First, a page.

definition of meme (was Re: virus: Re : Complexity was TT)

David McFadzean (
Tue, 26 Nov 1996 17:14:28 -0700

At 04:30 PM 26/11/96 -0500, Alexander Williams wrote:

>The usage we're putting things to here is about as far from `common
>usage' as one can get and still be using terms understandably to the
>audience with different backgrounds in the subjects dealt with. I've
>always been educated with the memes that code != program, though the
>term `program' oft gets attached to code as a sort of linguistic
>shorthand. You can have two different pieces of code that create the
>same program in operation.

Well, yes. But the linguistic shorthand is exactly the point of contention.
When I claim that this message encodes memes, I'm claiming that the
memes that cause me to write this message will be transmitted to anyone
that knows how to read this message. Of course the message can be
misinterpreted or misunderstood (generating different memes than the
intended ones). Of course this message can be complete gibberish to
someone or something that can't read ascii English. I'm not claiming
that an interpreter isn't necessary or assumed. To encode something is
to create a pattern that contains enough information to retrieve the
original (or something close enough to the original). That is the sense
in which I claim this message contains encoded memes.

>The fact that algorithms /are/ abstract bolsters my arguments; memes
>have a lot more in common with abstracted algorithms than manifest code.

True, but I don't see how that bolsters your argument. Why don't
you go all the way and claim that no two people share a meme?

>Exactly my point; rhetorical conceit. As far as Perl4 goes, the code
>you sent isn't a program at all. It fails to execute.

For any program you care to show me, I can come up with an
interpreter that doesn't recognize it. So what? Does that
mean there are no programs? Of course not. All perl5 programs
are programs, therefore the one I inserted in my message is
also a program.

>> Theoretically you could teach a child to interpret English as a
>> different language. I don't see how that is relevant.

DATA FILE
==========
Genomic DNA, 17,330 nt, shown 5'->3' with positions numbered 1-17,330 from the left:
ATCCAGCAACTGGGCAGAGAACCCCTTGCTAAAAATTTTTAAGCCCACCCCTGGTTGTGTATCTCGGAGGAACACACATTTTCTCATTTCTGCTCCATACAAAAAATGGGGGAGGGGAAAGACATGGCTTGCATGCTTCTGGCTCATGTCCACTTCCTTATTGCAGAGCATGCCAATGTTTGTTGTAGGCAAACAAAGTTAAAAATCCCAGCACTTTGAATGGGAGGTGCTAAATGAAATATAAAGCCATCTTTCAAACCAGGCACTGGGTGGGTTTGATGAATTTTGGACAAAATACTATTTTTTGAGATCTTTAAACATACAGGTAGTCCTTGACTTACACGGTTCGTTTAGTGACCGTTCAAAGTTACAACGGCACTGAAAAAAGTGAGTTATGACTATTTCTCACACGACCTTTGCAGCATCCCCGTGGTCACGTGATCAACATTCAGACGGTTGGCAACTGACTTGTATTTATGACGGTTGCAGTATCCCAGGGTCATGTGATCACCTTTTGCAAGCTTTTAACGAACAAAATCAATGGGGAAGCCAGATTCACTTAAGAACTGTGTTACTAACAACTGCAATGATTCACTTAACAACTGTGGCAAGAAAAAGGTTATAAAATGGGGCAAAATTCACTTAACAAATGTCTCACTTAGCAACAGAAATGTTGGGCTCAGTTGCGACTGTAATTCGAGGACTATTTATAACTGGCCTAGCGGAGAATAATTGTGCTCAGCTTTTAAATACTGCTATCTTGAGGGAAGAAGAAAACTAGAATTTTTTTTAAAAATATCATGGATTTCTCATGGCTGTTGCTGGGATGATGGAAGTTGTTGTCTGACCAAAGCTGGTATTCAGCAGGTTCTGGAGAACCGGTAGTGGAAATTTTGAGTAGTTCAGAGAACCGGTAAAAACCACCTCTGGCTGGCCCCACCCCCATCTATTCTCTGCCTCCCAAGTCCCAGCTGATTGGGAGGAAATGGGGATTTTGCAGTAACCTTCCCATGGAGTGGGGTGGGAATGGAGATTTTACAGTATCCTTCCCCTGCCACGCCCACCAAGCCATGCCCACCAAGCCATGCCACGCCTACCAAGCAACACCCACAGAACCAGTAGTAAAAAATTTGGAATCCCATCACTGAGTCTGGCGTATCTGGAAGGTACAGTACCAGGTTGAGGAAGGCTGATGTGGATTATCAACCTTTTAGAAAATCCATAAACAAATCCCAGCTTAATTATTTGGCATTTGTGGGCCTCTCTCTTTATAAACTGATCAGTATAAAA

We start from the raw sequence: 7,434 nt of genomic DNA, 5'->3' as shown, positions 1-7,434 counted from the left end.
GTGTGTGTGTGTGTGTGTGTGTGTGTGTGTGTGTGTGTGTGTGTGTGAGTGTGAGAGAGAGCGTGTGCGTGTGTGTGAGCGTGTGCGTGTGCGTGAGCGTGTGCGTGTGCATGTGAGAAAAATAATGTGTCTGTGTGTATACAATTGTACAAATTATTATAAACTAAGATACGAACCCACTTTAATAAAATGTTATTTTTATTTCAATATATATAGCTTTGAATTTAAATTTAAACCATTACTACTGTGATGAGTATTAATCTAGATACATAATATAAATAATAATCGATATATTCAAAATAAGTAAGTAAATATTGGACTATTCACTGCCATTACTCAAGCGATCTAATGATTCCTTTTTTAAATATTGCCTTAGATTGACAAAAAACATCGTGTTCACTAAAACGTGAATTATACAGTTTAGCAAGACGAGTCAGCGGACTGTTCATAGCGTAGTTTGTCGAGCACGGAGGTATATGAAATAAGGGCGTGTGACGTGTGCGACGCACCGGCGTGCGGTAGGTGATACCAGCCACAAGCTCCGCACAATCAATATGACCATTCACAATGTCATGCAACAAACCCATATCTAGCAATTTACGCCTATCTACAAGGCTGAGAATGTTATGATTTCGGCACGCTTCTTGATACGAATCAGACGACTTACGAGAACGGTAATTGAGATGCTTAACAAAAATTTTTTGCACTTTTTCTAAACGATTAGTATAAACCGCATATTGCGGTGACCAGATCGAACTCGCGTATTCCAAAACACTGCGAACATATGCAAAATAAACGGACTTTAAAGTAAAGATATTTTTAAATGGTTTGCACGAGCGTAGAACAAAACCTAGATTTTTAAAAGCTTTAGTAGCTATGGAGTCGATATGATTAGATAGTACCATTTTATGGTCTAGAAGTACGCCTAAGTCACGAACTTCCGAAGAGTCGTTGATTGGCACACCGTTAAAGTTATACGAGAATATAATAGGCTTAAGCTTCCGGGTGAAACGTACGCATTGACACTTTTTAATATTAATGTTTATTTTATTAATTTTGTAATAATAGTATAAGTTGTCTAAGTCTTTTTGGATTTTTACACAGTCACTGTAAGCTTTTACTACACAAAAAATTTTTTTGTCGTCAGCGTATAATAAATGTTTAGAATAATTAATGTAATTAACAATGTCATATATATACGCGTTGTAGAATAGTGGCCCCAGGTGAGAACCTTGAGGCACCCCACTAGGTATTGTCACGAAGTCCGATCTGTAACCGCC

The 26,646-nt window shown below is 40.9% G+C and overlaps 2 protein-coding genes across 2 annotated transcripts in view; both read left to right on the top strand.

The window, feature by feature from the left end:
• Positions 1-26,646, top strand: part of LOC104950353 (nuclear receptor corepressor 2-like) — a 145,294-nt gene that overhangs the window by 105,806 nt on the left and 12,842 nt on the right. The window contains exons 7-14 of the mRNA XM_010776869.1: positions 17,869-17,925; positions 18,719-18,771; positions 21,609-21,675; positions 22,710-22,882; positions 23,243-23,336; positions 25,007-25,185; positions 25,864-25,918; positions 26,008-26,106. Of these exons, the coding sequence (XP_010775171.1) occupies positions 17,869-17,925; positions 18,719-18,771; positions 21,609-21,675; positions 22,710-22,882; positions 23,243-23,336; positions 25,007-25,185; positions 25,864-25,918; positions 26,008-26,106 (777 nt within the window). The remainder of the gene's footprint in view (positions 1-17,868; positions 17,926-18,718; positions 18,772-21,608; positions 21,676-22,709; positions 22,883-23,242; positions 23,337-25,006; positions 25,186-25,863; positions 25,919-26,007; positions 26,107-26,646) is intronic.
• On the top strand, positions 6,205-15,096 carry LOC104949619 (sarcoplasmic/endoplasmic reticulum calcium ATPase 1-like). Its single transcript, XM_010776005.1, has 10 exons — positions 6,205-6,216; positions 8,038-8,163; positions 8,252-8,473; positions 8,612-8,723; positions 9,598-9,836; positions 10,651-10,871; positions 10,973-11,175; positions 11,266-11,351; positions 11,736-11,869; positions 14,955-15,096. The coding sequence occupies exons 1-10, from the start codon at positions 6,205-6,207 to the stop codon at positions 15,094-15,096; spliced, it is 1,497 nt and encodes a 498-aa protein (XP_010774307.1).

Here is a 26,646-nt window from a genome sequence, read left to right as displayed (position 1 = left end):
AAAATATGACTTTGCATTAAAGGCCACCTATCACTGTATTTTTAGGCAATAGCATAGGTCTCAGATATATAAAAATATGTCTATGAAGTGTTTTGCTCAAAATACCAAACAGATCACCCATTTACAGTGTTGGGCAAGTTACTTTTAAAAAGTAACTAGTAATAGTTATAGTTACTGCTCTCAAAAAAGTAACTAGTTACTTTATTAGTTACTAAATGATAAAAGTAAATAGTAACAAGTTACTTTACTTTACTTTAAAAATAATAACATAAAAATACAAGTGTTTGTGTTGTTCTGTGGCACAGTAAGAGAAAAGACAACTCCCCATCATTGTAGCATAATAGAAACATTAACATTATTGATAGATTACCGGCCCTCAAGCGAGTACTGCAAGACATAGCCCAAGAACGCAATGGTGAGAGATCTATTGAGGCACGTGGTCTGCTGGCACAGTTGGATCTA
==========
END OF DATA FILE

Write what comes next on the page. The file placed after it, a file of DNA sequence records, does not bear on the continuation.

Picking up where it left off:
>Its relevant in that it shows that there is no inherent meaning in the
>language itself, it is /ascribed/ meaning in the ear/interpreter of the
>listener. Every time we teach someone a non-native tongue we're
>creating a new interpreter from the old, since the instruction is
>usually started by drawing analogies and structure from the first.

Agreed, but I never said otherwise.

>> Actually I think the terminology for CS is the best there is for
>> discussing memetics (along with evolutionary biology of course).
>When using CS terms to discuss memes its very easy, especially in a
>tech-heavy group like this, to lose track of what's being explicitly
>said and what is merely implied when some term is bandied about, like
>`program.' See `hack' in the Jargon Dictionary.

The terms are useful precisely because of their connotations.

>> 1. Memes aren't encoded in writing.
>> 2. Memes aren't encoded in a recording of a spoken narrative of writing.
>> 3. Memes aren't encoded in a live spoken narrative of writing.
>> 4. Memes aren't encoded in speech.
>> 5. Memes cannot be transmitted by speech.
>> 6. Memes cannot be transmitted.
>> Obviously (I think) 6 is wrong. Each step follows logically
>> from the previous (to the extent that if X is true, it is
>> reasonable to say that X+1 is true), so where does the argument
>> go wrong? I say the first premise is flawed.
>The problem with the argument is that you /believe/ it to be wrong. You
>have no proof that its wrong, in fact, you just followed a perfectly
>plausible logical chain to its very clear conclusion, and then merely
>turned about and said `but its wrong.' You haven't demonstrated why.

This type of argument is called reductio ad absurdum and is
standard practice in logic:

RAA: Take any proposition as a reductio premise (P/RAA),
deduce an absurd consequence leading to a contradiction,
and conclude that the negation of the initial proposition
must be true.

I didn't imagine anyone would think #6 is true.

>I contend that memes /cannot be transmitted/. Memes may arise
>spontaneously as a result of pre-wired genetic propensities in the human
>brain (the Baby Bootstrap, if you will) or they may arise due to another
>meme-complex's action to reproduce (with some degree of mutation), but
>you will not see a naked meme running about.

You are the first person I've come across to claim that memes cannot be
transmitted. May I suggest you check out the alt.memetics FAQ
( The whole point of memetics
is to understand how ideas are transmitted culturally.

David McFadzean       
Memetic Engineer      
Church of Virus